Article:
Due to the Russian Federation invasion of Ukraine on February 24, 2022, and the critical situation faced by civilians, the Black Sea Law Company decided to establish a Charity project to support vulnerable categories of civilians in Ukraine.
To find out more about the CHARITY FOR UKRAINE, please follow the link below:
SHIP ARREST Ukraine ratified the 1952 Brussels Convention on 16 May 2012. The Civil Procedure Code of Ukraine and the Commercial Procedure Code of Ukraine, which regulates ship arrests in maritime claims, were adopted by the national legislative system. The general practice used for ship arrests has become more stable. Changes to the procedural legislation […]
Ukraine ratified the 1952 Brussels Convention on 16 May 2012. The Civil Procedure Code of Ukraine and the Commercial Procedure Code of Ukraine, which regulates ship arrests in maritime claims, were adopted by the national legislative system.
The general practice used for ship arrests has become more stable. Changes to the procedural legislation have sped up the ship arrest procedure.
Parties have the right to apply for the arrest of a vessel at its scheduled port of destination in Ukraine. At the time of applying for registration, the vessel may be outside Ukrainian territory.
An application for arrest in respect of a maritime claim must contain:
• a description of the maritime claim;
• grounds for the need to arrest the ship; and
• evidence to prove that the vessel is registered in Ukraine or stands in the territorial waters of Ukraine or plans to move into the territorial waters of Ukraine.
The arrest of a sister ship is possible in Ukraine. An application for such an arrest is decided within two days of receipt by the court. The court is entitled to request counter-security from the party applying for an arrest to cover the possible loss. The type and amount of the counter-security are defined by the court considering the case. Ukrainian courts recognize bank guarantees as an appropriate form of counter-security.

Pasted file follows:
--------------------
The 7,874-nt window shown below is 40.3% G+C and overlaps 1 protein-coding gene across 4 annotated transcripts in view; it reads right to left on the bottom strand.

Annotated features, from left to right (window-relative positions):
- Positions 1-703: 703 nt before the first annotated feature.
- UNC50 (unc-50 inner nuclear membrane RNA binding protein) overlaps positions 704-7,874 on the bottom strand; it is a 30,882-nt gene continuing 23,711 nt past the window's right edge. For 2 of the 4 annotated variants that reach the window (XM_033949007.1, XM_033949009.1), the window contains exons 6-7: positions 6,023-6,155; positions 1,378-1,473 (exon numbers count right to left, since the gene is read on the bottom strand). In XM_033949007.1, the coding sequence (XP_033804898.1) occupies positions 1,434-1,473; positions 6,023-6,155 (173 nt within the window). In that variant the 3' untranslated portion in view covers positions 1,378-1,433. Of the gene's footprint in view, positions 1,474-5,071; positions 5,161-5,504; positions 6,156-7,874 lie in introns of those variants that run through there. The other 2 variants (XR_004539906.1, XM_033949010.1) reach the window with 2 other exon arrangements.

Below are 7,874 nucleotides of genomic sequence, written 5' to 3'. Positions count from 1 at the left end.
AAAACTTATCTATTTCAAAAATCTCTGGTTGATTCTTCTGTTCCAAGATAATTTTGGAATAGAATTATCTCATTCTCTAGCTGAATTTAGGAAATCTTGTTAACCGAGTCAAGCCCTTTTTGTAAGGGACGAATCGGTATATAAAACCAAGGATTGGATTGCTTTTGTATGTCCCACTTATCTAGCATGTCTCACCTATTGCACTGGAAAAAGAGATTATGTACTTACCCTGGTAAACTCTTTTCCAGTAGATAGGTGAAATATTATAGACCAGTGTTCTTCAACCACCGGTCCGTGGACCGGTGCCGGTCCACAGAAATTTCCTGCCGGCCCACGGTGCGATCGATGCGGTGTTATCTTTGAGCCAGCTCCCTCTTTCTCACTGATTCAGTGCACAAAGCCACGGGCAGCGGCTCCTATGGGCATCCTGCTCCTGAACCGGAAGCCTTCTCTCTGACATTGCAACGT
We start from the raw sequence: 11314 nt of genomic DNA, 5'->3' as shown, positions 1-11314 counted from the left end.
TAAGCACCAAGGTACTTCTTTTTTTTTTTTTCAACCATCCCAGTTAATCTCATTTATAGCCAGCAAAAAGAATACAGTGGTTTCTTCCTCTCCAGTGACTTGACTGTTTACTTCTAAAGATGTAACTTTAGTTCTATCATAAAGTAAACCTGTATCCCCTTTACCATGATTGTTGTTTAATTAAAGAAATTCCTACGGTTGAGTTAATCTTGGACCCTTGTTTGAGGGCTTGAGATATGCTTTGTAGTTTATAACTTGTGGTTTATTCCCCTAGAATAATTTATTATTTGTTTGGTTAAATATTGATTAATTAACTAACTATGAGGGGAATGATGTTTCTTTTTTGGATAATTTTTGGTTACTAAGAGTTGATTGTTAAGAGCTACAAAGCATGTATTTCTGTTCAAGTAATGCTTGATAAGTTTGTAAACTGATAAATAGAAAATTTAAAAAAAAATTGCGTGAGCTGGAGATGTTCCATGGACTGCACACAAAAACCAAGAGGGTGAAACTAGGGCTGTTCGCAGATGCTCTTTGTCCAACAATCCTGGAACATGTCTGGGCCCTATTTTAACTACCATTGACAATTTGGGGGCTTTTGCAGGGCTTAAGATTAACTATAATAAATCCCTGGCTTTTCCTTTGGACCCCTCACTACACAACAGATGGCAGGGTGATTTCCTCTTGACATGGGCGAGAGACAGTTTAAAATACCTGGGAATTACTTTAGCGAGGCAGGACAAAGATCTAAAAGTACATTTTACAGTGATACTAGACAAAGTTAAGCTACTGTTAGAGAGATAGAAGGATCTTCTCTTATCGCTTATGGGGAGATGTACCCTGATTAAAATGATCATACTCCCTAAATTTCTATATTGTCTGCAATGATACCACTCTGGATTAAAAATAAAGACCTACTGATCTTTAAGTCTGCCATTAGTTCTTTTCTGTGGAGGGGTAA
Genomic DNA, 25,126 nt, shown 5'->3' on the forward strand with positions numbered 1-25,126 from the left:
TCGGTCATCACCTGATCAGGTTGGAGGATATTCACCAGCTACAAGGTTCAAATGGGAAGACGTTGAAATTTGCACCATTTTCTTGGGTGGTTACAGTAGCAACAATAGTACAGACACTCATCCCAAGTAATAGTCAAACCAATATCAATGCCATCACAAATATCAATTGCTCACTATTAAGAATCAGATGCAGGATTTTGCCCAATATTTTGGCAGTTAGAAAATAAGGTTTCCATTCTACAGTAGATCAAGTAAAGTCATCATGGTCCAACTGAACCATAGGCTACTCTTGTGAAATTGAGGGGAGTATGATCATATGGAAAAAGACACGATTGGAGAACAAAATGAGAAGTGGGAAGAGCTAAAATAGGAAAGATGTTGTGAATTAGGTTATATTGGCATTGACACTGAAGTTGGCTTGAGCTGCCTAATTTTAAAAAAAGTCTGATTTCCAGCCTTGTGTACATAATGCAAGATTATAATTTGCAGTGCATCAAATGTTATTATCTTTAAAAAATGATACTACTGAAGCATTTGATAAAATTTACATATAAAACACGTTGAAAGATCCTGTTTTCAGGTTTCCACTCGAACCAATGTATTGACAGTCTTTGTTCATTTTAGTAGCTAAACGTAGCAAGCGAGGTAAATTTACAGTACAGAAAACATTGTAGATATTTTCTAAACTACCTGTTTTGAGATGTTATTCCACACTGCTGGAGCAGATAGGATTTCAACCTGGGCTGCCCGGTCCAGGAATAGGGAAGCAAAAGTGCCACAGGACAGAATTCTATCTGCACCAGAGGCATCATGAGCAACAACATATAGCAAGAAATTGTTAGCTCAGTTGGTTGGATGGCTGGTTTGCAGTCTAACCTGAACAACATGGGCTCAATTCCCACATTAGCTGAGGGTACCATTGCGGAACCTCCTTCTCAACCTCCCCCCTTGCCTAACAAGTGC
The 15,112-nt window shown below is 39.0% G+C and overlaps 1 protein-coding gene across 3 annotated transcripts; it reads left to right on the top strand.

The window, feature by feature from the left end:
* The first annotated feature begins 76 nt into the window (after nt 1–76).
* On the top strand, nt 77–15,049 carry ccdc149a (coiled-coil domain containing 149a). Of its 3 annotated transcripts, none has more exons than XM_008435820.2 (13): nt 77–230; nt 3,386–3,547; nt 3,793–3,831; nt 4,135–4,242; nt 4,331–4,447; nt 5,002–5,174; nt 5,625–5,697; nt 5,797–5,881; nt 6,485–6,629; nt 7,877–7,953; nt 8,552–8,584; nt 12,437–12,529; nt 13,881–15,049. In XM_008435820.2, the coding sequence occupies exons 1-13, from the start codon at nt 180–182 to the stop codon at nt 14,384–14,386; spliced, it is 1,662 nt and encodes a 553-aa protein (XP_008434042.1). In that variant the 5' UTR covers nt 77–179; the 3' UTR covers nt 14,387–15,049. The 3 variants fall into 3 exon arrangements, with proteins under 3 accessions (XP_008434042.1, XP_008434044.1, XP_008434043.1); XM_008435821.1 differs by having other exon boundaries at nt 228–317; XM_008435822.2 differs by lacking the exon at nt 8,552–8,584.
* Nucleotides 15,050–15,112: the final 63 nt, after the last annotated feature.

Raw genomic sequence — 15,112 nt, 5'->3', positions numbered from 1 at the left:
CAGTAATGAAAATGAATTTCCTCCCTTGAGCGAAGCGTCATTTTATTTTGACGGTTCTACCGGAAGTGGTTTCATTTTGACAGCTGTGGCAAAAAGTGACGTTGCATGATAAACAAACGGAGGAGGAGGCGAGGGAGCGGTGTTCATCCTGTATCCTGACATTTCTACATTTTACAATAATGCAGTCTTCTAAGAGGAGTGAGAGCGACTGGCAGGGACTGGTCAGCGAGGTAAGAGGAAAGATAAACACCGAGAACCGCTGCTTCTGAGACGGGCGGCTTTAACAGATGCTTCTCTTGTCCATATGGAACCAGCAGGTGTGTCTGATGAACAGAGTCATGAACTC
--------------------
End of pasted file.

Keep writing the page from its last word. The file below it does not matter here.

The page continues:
A defendant is entitled to claim reimbursement of costs and for damages resulting from a wrongful arrest.
Letters of undertaking have not yet been regulated by Ukrainian legislation by special maritime law or code, but this question will be resolved in the near future.
The judicial sale of an arrested vessel may be initiated by:
• the claimant who suffered damage or injury in direct connection with the operation of the vessel;
• the creditor;
• a crew member;
• local port authorities; or
• the salvor.
The judicial sale of the vessel shall be public and accessible. The initiator of the judicial sale must issue a written notice to every party concerned within 30 days. The relevant parties to the judicial sale of a vessel are (1) the registered owner of the vessel, (2) the local authority in the country of registration of the vessel, and (3) all holders of the vessel’s encumbrances issued to the bearer and that have not been issued to bearer.
The written notice shall inform the parties concerned of the time and place of the judicial sale. When it is uncertain whether all concerned parties are known, a public announcement shall be made in the central state newspaper.
Generally, the right to ownership of the vessel arises from the moment of its registration in the State Register of Vessels. According to the procedure for the judicial sale of a vessel, the new owner of a vessel that has been forcibly sold will not be able to register it unless the previous owner has filed an application for removal of the vessel from the State Register. If this has not been done, the new ownership right to the vessel will not officially arise, in contradiction of Part 5, Article 12 of the International Convention on Maritime Liens and Mortgages 1993 (the Maritime Liens and Mortgages Convention), which came into force in Ukraine on 4 January 2003.